Patrick Kaiku has recently published an important paper on our National Development Plans in PNG and how they measure up against the National Goals and Directive Principles.
Below is the Executive Summary and a link to download the full Paper.
In the absence of any coherent framework guiding the implementation of the National Goals and Directive Principles (NGDPs) in the preamble of Papua New Guinea’s (PNG) constitution, their interpretation is left to PNG’s public officials.
These officials will not always agree on the intentions of the NGDPs. When left open to various interpretations, the NGDPs can be used to promote development strategies substantively antithetical to those very national goals.
This case study of PNG Vision 2050 and the Papua New Guinea Development Strategic Plan 2010–2030 (PNGDSP) will illustrate this point.
These plans promote rapid economic growth as the means to achieve development in PNG.
Their versions of development are staked on a range of policy options: trade liberalisation, land reforms and the redistribution of petroleum-related wealth channelled through economic corridors.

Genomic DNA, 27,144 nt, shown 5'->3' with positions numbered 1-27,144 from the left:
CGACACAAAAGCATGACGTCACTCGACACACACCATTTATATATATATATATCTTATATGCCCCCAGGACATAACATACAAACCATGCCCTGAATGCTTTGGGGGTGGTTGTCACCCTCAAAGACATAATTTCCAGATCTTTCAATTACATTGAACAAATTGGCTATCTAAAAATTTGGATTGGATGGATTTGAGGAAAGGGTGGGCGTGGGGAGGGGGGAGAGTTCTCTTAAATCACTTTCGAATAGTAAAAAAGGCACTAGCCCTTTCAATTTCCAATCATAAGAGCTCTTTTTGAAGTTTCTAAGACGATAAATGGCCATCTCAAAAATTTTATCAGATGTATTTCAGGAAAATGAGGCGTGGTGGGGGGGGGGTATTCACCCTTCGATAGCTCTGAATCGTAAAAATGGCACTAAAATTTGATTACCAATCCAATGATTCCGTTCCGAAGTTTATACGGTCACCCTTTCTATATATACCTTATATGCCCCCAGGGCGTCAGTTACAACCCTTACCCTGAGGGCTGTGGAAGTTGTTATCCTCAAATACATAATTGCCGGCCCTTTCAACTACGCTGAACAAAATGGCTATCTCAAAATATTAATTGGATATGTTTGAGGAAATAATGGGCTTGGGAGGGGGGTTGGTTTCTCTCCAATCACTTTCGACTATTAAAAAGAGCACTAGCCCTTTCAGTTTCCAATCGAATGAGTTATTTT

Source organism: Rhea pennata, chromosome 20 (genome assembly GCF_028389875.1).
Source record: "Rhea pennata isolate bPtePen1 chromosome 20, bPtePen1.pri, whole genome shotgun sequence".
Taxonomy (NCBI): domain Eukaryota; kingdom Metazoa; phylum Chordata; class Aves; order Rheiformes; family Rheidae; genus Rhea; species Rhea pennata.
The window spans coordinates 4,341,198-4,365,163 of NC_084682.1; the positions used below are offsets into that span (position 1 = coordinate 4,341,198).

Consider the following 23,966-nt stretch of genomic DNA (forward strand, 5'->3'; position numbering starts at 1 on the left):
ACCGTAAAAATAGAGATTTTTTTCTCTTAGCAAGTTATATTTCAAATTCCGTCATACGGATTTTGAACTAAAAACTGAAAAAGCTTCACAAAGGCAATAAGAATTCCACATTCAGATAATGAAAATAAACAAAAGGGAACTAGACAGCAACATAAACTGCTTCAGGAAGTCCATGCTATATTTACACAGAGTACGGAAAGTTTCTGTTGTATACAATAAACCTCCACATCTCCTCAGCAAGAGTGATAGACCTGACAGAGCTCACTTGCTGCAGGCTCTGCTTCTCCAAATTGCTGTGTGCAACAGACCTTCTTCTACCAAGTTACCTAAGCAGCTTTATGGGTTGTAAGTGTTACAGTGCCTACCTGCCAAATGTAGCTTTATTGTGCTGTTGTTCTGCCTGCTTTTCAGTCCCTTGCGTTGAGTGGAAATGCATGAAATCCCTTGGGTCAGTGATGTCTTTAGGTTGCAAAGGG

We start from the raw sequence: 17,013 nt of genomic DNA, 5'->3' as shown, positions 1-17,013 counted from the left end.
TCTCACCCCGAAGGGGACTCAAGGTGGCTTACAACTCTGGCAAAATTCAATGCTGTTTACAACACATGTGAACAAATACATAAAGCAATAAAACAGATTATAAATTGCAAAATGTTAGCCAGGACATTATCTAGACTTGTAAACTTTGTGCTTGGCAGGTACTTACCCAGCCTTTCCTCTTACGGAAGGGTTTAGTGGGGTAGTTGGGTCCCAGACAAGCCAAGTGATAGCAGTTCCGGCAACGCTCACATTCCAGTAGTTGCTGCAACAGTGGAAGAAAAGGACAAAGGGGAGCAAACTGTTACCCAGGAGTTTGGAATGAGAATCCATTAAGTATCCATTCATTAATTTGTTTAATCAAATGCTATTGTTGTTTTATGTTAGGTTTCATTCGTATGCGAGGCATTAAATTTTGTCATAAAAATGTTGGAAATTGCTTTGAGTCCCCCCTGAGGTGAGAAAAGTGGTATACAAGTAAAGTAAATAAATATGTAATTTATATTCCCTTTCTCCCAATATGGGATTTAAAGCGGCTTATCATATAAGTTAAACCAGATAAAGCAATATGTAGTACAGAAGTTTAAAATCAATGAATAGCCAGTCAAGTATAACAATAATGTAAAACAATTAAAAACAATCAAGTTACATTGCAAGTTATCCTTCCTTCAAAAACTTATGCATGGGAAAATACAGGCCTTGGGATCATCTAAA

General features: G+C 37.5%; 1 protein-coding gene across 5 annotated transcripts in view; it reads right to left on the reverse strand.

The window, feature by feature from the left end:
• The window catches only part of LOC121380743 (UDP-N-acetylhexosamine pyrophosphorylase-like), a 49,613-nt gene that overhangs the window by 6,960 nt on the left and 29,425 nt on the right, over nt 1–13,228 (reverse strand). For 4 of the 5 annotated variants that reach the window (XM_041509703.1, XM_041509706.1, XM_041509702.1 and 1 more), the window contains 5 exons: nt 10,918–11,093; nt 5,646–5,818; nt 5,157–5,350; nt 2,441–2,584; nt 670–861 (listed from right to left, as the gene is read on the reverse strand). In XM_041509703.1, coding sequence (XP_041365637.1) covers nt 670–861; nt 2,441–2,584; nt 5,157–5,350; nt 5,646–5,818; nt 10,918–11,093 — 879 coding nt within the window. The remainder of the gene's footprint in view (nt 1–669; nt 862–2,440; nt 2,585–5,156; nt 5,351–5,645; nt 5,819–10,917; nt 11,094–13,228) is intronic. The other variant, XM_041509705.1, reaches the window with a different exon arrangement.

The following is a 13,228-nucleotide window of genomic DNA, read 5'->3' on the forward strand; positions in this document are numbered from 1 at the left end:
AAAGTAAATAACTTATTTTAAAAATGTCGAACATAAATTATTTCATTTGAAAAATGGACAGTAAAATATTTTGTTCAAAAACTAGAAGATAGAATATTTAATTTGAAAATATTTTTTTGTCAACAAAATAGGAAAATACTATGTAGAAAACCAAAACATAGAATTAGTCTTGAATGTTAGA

This paper will illuminate the disconnect between PNG’s public policy thinking and the NGDPs.
When the National Strategy for Responsible Sustainable Development (StaRS) was developed in 2013, it was critical of some core assumptions of Vision 2050 and the PNGDSP.
StaRS seems to suggest that there is no consensus on what the NGDPs mean to policymakers in PNG today, hence the competing narratives of these three development blueprints.
This paper revisits the development models promoted in recent national plans, the influences that framed their ambitious visions and their compatibility with the earlier NGDPs.
Learning from the failed attempts at implementing the NGDPs, this paper suggests making them justiciable and institutionalised — as suggested by the Constitutional Planning Committee (CPC) —for the purpose of vetting development policies and programs.